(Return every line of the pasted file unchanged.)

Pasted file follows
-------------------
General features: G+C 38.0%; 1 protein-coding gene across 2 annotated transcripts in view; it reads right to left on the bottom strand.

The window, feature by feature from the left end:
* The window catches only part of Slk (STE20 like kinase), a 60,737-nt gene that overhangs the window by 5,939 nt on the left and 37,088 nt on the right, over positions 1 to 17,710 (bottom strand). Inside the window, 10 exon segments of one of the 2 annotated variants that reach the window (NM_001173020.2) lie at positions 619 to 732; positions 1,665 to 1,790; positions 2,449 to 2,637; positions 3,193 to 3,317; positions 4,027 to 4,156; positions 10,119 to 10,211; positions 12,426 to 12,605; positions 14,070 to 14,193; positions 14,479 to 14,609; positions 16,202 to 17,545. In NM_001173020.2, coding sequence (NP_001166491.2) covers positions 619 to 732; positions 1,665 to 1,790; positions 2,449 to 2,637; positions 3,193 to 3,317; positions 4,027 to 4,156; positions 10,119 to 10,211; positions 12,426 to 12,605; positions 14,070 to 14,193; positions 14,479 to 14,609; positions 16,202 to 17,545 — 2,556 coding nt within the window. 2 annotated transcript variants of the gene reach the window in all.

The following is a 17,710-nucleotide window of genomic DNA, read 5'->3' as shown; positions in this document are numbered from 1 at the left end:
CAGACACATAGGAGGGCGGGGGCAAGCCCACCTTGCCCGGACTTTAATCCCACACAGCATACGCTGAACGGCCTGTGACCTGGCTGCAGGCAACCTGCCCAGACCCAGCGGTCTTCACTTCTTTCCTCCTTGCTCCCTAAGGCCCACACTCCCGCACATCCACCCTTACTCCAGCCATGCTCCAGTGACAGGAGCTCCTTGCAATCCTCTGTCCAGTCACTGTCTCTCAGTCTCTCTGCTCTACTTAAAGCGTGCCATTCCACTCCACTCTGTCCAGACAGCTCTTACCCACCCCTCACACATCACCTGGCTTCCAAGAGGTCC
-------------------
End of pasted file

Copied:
General features: G+C 38.0%; 1 protein-coding gene across 2 annotated transcripts in view; it reads right to left on the bottom strand.

The window, feature by feature from the left end:
* The window catches only part of Slk (STE20 like kinase), a 60,737-nt gene that overhangs the window by 5,939 nt on the left and 37,088 nt on the right, over positions 1 to 17,710 (bottom strand). Inside the window, 10 exon segments of one of the 2 annotated variants that reach the window (NM_001173020.2) lie at positions 619 to 732; positions 1,665 to 1,790; positions 2,449 to 2,637; positions 3,193 to 3,317; positions 4,027 to 4,156; positions 10,119 to 10,211; positions 12,426 to 12,605; positions 14,070 to 14,193; positions 14,479 to 14,609; positions 16,202 to 17,545. In NM_001173020.2, coding sequence (NP_001166491.2) covers positions 619 to 732; positions 1,665 to 1,790; positions 2,449 to 2,637; positions 3,193 to 3,317; positions 4,027 to 4,156; positions 10,119 to 10,211; positions 12,426 to 12,605; positions 14,070 to 14,193; positions 14,479 to 14,609; positions 16,202 to 17,545 — 2,556 coding nt within the window. 2 annotated transcript variants of the gene reach the window in all.

The following is a 17,710-nucleotide window of genomic DNA, read 5'->3' as shown; positions in this document are numbered from 1 at the left end:
CAGACACATAGGAGGGCGGGGGCAAGCCCACCTTGCCCGGACTTTAATCCCACACAGCATACGCTGAACGGCCTGTGACCTGGCTGCAGGCAACCTGCCCAGACCCAGCGGTCTTCACTTCTTTCCTCCTTGCTCCCTAAGGCCCACACTCCCGCACATCCACCCTTACTCCAGCCATGCTCCAGTGACAGGAGCTCCTTGCAATCCTCTGTCCAGTCACTGTCTCTCAGTCTCTCTGCTCTACTTAAAGCGTGCCATTCCACTCCACTCTGTCCAGACAGCTCTTACCCACCCCTCACACATCACCTGGCTTCCAAGAGGTCC